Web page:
Lewis Family Seeks to Know the Truth

By | October 21, 2013

Meriwether Lewis by Charles Willson PealeIn September, 2013 I attended the 20th annual reunion of Lewis family descendants at the private graveyard established by Meriwether Lewis’s mother in 1810, and made a video of the reunion called “Picnic in a Graveyard.” His mother had hoped to bring her son’s remains back home from his unmarked grave on the Natchez Trace in Tennessee. She erected a stone fence and iron gate behind Locust Hill, the family home on the outskirts of Charlottesville, Virginia. The home is gone and all that remains is the graveyard (which is no longer owned by the family and is not open to visitors). Meriwether Lewis was born at Locust Hill in 1774. He died on October 11, 1809 on the Natchez Trace under mysterious circumstances. He was only 35 years old and Governor of Louisiana Territory. He was traveling from St. Louis to Washington to get reimbursement for bills he had paid on behalf of the territory.
Almost 200 members of the Lewis family have signed a petition requesting the government to allow the exhumation of Lewis’s remains in order to determine the cause of his death. They do not wish to have him reburied at the family graveyard—they only want to “solve the mystery,” as their website, www.solvethemystery.org, asks. They are collateral descendants of Lewis’s siblings, as he never had any children.
There is precedent for exhuming his remains. In 1848 the State of Tennessee established a commission to erect a monument at Lewis’s gravesite. In the process, his remains were exhumed, and commission members reported: “The impression has long prevailed that under the influence of disease of body and mind—of hopes based upon long and valuable services—not merely deferred, but wholly disappointed—Governor Lewis perished by his own hands. It seems to be more probable that he died by the hands of an assassin.” The most logical explanation is that the commission, which included a physician, found an entry wound of a bullet in the back of Lewis’s head, or something similar.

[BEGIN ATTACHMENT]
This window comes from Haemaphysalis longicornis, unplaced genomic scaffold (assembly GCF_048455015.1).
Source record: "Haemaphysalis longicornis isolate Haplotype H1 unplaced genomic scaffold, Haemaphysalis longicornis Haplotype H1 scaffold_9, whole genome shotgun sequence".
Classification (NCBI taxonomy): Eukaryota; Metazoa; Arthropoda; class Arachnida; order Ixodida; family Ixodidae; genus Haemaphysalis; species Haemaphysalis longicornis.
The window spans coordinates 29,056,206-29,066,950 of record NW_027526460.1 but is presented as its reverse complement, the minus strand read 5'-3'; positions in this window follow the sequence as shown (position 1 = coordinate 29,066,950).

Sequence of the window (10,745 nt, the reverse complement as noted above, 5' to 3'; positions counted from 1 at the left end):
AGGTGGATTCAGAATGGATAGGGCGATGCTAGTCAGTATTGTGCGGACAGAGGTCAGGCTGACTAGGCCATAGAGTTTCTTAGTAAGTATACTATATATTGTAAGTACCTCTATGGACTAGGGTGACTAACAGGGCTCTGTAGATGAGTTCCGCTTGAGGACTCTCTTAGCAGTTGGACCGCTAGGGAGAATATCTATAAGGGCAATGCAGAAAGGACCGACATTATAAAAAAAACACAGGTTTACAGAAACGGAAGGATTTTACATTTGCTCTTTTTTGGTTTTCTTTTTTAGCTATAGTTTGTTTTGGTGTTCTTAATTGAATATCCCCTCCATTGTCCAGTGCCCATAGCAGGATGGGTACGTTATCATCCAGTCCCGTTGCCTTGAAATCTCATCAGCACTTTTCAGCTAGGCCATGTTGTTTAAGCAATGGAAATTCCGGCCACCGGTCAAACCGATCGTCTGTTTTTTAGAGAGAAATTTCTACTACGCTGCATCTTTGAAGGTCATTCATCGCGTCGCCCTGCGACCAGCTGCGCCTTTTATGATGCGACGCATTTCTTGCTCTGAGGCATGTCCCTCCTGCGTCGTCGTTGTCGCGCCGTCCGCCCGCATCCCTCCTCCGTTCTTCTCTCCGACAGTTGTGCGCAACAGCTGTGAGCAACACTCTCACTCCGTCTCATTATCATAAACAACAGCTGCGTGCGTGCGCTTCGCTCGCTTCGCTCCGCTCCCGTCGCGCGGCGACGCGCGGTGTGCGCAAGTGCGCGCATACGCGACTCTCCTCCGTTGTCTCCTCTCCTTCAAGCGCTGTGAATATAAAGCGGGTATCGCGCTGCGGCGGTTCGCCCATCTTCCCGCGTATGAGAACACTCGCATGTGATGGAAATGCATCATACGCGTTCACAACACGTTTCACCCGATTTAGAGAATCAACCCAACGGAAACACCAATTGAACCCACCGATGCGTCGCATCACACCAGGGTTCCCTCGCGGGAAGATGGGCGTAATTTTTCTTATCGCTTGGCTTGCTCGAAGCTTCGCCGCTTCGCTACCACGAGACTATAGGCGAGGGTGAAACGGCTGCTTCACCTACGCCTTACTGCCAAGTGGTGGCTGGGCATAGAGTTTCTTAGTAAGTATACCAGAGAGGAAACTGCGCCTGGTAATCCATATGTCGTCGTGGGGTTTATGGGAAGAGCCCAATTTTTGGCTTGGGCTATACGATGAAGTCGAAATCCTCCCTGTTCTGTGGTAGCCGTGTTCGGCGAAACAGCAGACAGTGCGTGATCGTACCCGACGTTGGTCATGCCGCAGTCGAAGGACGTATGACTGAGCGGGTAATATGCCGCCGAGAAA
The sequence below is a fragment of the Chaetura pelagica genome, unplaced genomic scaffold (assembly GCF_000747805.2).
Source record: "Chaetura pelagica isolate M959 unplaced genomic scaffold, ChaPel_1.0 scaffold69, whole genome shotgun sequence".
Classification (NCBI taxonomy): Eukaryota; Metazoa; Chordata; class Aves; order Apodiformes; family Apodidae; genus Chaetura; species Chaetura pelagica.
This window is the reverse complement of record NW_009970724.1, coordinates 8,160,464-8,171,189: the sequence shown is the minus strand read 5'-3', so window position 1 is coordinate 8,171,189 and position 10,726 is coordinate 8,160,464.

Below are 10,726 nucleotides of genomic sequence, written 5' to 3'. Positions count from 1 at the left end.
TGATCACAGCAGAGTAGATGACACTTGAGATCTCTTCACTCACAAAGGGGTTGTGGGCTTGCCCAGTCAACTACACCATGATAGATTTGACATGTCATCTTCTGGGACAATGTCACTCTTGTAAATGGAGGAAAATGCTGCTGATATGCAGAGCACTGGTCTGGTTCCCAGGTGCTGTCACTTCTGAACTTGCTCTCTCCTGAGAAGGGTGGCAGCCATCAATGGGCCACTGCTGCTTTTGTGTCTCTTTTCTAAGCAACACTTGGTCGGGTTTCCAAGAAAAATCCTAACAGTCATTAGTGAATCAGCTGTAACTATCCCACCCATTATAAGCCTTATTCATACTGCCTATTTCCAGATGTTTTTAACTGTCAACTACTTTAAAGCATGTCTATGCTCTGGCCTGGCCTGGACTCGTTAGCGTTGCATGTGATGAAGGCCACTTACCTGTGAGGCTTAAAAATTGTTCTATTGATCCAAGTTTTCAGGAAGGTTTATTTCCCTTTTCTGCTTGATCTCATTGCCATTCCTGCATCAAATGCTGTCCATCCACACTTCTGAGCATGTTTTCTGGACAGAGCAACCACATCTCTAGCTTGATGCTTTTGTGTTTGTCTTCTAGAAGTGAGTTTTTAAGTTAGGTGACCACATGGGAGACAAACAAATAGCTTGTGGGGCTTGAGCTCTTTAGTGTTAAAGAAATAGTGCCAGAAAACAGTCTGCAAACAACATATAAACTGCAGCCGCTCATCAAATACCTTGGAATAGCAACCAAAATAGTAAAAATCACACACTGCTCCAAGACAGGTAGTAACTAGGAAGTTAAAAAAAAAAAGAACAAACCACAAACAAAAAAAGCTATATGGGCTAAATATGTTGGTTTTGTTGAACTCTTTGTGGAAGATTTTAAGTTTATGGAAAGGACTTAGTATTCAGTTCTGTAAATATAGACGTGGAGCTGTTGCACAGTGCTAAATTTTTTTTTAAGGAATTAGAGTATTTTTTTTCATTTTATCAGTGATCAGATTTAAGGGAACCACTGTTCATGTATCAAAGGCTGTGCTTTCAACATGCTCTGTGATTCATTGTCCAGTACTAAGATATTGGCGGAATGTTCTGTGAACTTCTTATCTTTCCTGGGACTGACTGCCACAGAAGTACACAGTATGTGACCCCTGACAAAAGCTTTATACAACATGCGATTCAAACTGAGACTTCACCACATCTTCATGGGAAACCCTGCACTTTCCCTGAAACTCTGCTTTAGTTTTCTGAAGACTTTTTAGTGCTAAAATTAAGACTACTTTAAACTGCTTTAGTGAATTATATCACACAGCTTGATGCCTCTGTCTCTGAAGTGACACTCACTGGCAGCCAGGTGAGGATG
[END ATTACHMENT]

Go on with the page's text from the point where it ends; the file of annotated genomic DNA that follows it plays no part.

In 2008, the Department of Interior granted the family’s request for exhumation, and the permit process was started. In 2010, permission was revoked. In light of new evidence revealed in the latest edition of our book, the family plans to renew its request to “solve the mystery.” To learn more about it, read The Death of Meriwether Lewis: A Historic Crime Scene Investigation, New Evidence Edition, by James E. Starrs and Kira Gale, published in 2012.

3 thoughts on “Lewis Family Seeks to Know the Truth

  1. John L Pappan

    Dear Kira,
    so good to see you are still active in writing sorry to lost touch but been busy Please attend our 200th anniversary Treaty commeration at Fontenelle Forest on July 20 Monday from 10am to 2pm come early limited parking or take shuttle Look forward to seeing ya again Iam on Facebook use my full name to find me

    Reply
    1. kiragale1 Post author

      Hi John,
      We should get together. Heard about your plans for a school in Bellevue for preschool.

      Reply

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